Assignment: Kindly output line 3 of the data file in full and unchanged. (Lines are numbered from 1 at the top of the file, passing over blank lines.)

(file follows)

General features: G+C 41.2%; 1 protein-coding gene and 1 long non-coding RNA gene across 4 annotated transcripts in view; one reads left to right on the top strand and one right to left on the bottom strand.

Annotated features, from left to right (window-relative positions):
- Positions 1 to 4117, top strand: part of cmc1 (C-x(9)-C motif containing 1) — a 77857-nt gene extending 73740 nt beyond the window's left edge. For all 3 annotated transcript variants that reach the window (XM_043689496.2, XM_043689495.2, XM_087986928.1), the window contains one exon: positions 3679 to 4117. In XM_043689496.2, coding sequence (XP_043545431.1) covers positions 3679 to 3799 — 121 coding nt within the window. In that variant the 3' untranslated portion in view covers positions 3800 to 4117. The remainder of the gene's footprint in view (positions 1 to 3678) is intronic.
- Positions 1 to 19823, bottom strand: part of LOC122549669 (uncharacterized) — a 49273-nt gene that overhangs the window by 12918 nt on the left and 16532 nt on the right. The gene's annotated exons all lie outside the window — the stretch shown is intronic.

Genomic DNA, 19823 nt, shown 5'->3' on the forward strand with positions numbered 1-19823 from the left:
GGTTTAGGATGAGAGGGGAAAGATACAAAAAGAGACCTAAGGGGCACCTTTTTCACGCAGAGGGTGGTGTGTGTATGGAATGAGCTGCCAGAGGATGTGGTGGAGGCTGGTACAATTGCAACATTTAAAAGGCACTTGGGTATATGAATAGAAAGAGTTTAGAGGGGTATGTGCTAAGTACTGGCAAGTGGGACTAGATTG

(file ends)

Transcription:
- Positions 1 to 4117, top strand: part of cmc1 (C-x(9)-C motif containing 1) — a 77857-nt gene extending 73740 nt beyond the window's left edge. For all 3 annotated transcript variants that reach the window (XM_043689496.2, XM_043689495.2, XM_087986928.1), the window contains one exon: positions 3679 to 4117. In XM_043689496.2, coding sequence (XP_043545431.1) covers positions 3679 to 3799 — 121 coding nt within the window. In that variant the 3' untranslated portion in view covers positions 3800 to 4117. The remainder of the gene's footprint in view (positions 1 to 3678) is intronic.